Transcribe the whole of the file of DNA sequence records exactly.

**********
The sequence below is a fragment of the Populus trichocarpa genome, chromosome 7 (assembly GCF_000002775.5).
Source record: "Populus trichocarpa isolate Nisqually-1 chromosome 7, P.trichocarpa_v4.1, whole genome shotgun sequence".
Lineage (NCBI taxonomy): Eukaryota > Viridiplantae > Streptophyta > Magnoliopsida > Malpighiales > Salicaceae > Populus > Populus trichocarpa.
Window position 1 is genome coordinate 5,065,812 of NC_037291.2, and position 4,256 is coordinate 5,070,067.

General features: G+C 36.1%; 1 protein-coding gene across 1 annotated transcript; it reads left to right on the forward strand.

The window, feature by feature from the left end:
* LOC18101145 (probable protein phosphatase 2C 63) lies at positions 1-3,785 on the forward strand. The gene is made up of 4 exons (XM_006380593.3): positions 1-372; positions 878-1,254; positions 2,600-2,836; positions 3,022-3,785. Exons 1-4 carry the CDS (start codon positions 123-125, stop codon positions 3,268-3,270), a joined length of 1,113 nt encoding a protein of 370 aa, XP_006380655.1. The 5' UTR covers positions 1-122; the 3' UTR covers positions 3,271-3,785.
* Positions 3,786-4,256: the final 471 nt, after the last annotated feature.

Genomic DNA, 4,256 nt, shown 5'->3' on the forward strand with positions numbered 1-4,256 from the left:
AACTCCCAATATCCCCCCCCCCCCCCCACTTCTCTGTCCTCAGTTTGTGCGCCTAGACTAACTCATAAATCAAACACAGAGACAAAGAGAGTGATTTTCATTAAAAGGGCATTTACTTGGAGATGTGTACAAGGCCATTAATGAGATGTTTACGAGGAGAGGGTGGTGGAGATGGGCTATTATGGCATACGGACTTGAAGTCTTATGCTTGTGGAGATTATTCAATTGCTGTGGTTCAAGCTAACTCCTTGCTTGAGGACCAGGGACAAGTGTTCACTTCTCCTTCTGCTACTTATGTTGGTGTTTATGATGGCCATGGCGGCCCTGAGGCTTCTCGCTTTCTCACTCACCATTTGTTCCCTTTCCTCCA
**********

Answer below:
The sequence below is a fragment of the Populus trichocarpa genome, chromosome 7 (assembly GCF_000002775.5).
Source record: "Populus trichocarpa isolate Nisqually-1 chromosome 7, P.trichocarpa_v4.1, whole genome shotgun sequence".
Lineage (NCBI taxonomy): Eukaryota > Viridiplantae > Streptophyta > Magnoliopsida > Malpighiales > Salicaceae > Populus > Populus trichocarpa.
Window position 1 is genome coordinate 5,065,812 of NC_037291.2, and position 4,256 is coordinate 5,070,067.

General features: G+C 36.1%; 1 protein-coding gene across 1 annotated transcript; it reads left to right on the forward strand.

The window, feature by feature from the left end:
* LOC18101145 (probable protein phosphatase 2C 63) lies at positions 1-3,785 on the forward strand. The gene is made up of 4 exons (XM_006380593.3): positions 1-372; positions 878-1,254; positions 2,600-2,836; positions 3,022-3,785. Exons 1-4 carry the CDS (start codon positions 123-125, stop codon positions 3,268-3,270), a joined length of 1,113 nt encoding a protein of 370 aa, XP_006380655.1. The 5' UTR covers positions 1-122; the 3' UTR covers positions 3,271-3,785.
* Positions 3,786-4,256: the final 471 nt, after the last annotated feature.

Genomic DNA, 4,256 nt, shown 5'->3' on the forward strand with positions numbered 1-4,256 from the left:
AACTCCCAATATCCCCCCCCCCCCCCCACTTCTCTGTCCTCAGTTTGTGCGCCTAGACTAACTCATAAATCAAACACAGAGACAAAGAGAGTGATTTTCATTAAAAGGGCATTTACTTGGAGATGTGTACAAGGCCATTAATGAGATGTTTACGAGGAGAGGGTGGTGGAGATGGGCTATTATGGCATACGGACTTGAAGTCTTATGCTTGTGGAGATTATTCAATTGCTGTGGTTCAAGCTAACTCCTTGCTTGAGGACCAGGGACAAGTGTTCACTTCTCCTTCTGCTACTTATGTTGGTGTTTATGATGGCCATGGCGGCCCTGAGGCTTCTCGCTTTCTCACTCACCATTTGTTCCCTTTCCTCCA